The one drawback to this method is that it's hard for the baby to sleep anywhere but her own crib. We don't go out much, but find that when we do, we can't stay out too long past the baby's bedtime because she won't just fall asleep in the car seat or our arms for more than a few minutes as our older daughter did. She gets very cranky and tired, and seems so releived when we finally get home to her own crib. She's also comfortable in her portacrib, so that she won't go bezerk when we travel--don't forget to factor this in!!!
That said, the critics are right when they say some of Ezzo's advice is stupid and dangerous. Even though he claims his recommendations for a feeding schedule are flexible, they are actually very rigid, and an inexperienced parent who tries to rigidly adhere to them can end up causing dehydration in the baby. I tell people I give the book to that they should try everything they can to make sure the baby takes as much as she can with each feeding, but if she can't go as long as Ezzo recommends between feedings just go ahead and feed sooner. It still works fine.
Also, it's ridiculous to let a newborn "cry it out" for more than just a few minutes. My children have the uncanny knack of just escalating and escalating when any attempts are made in that direction. So just be consistent. If the baby seems to be getting more upset, go in and give comfort, and then start the routine to get the baby to sleep again. I only had to do this for about 2 days to get my newborn to settle down for naps.
Sometimes during the day, my newborn would cry for no apparent reason and be very upset. My attempts to comfort her didn't work, so I'd put her in the crib to give myself a moment to calm down. And the minute she'd hit the crib she'd smile and go right to sleep. She was trying to tell me that she was tired and wanted to be in the place where she sleeps.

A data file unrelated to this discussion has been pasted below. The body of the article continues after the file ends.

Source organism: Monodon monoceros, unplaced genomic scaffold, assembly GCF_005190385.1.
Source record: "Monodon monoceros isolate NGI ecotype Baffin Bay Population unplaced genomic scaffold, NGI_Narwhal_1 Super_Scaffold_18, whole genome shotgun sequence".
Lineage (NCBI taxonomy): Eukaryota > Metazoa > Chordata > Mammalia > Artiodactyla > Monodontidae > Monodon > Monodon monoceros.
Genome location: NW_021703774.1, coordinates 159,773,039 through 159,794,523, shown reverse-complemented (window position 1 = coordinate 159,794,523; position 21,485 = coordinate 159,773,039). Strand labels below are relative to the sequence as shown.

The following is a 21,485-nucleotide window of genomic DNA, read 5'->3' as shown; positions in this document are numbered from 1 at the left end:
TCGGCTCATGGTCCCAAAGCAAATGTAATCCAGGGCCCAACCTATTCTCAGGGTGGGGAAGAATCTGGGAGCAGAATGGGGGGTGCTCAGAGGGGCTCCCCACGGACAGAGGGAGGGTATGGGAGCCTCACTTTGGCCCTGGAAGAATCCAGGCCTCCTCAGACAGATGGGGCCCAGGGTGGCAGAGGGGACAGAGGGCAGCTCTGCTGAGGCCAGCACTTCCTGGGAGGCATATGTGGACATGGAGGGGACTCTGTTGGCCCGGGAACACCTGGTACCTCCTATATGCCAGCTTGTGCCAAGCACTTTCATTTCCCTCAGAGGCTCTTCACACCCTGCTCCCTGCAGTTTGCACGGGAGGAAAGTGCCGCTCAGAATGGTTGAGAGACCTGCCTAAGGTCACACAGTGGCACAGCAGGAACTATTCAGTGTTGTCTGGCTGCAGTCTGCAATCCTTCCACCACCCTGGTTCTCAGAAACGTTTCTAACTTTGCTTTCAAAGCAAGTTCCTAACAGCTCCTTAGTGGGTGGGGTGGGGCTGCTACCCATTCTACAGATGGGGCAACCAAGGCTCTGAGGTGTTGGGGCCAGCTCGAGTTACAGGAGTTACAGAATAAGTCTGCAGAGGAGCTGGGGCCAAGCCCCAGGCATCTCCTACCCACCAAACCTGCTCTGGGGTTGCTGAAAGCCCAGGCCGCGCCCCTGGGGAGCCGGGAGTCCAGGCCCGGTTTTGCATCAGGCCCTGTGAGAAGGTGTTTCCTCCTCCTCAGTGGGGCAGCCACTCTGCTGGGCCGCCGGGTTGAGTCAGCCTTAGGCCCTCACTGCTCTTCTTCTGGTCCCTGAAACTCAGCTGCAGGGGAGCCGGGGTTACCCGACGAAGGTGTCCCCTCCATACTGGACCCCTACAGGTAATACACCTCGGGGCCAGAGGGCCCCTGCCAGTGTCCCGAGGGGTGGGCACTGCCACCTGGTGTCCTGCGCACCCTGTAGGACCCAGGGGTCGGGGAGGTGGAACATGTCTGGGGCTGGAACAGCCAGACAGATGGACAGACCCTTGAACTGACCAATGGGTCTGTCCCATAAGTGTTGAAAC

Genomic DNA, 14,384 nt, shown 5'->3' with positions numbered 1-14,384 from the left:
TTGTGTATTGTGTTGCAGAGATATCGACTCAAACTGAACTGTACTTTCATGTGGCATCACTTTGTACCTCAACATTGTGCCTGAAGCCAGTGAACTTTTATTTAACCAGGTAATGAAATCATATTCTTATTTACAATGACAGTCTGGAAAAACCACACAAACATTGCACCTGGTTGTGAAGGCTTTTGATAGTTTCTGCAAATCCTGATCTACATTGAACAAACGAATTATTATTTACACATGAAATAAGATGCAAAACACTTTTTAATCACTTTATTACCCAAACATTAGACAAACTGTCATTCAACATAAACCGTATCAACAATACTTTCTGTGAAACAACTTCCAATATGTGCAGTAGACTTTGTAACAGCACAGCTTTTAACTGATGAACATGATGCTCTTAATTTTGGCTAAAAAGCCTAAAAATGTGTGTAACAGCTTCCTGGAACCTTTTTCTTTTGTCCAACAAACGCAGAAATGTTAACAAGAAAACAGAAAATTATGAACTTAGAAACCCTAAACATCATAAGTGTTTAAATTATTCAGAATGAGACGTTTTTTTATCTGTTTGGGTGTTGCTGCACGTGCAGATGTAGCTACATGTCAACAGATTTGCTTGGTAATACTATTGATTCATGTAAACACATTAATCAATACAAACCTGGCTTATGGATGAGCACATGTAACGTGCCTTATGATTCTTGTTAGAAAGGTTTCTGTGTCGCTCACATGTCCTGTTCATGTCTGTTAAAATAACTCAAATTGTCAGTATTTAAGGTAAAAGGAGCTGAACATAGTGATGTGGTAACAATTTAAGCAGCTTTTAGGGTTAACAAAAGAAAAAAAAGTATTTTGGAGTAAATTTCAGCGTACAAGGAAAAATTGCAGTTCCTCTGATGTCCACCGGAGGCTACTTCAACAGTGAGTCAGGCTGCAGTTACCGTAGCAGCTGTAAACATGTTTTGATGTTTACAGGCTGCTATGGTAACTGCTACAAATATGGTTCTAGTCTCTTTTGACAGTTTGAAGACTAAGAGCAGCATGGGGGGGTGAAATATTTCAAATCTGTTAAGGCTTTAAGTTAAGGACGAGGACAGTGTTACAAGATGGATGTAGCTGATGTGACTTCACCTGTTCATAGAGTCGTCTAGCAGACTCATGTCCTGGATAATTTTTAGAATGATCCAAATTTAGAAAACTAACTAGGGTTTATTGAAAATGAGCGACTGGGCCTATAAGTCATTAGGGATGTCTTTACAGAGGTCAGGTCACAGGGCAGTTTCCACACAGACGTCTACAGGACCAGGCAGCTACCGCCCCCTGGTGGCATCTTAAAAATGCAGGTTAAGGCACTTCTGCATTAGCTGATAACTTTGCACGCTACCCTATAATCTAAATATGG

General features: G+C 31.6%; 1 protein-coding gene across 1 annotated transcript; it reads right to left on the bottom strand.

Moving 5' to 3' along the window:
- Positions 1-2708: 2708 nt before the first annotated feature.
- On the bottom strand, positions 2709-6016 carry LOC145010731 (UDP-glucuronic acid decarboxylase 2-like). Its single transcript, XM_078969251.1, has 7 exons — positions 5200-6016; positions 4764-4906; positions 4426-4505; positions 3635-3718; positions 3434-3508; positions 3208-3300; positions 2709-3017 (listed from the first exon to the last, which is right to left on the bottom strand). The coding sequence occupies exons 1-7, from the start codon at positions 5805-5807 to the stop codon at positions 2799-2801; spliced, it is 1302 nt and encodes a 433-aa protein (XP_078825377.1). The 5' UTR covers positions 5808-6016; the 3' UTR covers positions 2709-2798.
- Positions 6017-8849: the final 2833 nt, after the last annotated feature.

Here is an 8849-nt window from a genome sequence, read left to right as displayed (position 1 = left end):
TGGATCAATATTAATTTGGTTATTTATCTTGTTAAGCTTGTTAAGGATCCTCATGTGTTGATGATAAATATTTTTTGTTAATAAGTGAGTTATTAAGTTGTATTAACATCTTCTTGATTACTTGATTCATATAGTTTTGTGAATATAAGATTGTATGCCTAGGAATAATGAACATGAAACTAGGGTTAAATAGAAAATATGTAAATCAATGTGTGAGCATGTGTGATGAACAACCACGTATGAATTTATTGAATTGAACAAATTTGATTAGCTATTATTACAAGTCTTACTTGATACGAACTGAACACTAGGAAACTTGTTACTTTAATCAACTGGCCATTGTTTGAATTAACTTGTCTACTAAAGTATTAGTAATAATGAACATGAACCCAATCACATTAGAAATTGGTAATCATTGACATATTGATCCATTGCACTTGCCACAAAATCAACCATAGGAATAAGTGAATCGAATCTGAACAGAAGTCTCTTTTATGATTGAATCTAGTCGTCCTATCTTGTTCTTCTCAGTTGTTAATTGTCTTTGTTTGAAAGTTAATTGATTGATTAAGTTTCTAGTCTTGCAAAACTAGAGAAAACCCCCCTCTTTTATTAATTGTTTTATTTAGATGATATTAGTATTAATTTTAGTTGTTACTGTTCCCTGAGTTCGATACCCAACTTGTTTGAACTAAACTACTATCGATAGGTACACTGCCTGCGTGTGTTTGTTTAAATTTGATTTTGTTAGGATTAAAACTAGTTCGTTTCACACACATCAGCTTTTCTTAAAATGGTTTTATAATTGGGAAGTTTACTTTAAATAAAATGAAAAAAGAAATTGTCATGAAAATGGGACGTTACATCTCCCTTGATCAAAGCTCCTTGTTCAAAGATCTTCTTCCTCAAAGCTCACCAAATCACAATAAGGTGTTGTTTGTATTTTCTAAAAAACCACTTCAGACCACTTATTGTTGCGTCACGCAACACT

Ezzo's idea to place the baby in the playpen or a baby seat in front of a window to amuse herself is pretty ridiculous for a young baby. Baboes aren't awake that much to begin with. PLAY with him or her!!!! As your baby gets older, you can leave her in a safe position to play for a little while--but don't expect 45 minutes as Ezzo recommends. When you're baby starts to express frustration, it's time to give your baby some attention.
However, I don't agree with critics who say this method is incompatible with "attachment parenting". Nothing says you can't be very attached to your baby while letting her sleep in her own space--at least for naps and for most Americans at night too. This baby sleeps so well and seems very secure and serene. She is cuddly and happy to be in our arms, but just as happy to be put in her crib when she's tired. When she's had enough rest, she is positively joyful (and so am I!!!). When she's awake, I am with her, carrying her in a sling or front pack, playing with her on the floor, tickling her on the changing table--everything an "attached" parent would do. But with this method the baby takes great naps so I get things done or a chance to rest myself, and we both have wonderful, restful nights.
If you overlook some of the advice Ezzo gives, I think the basic premise is very good.
240 internautes sur 281 ont trouvé ce commentaire utile 
Very misunderstood, but wonderful book 22 février 2006
Par J. Leo - Publié sur Amazon.com
Format: Broché
A friend recommended this book to me before my first daughter was born, and after reading the reviews on Amazon, I was certain that I wanted no part of it. After my friend assured me that the things I had read were in no way true, I bought the book and have used it with both my girls, and recommended it to everyone I know expecting babies.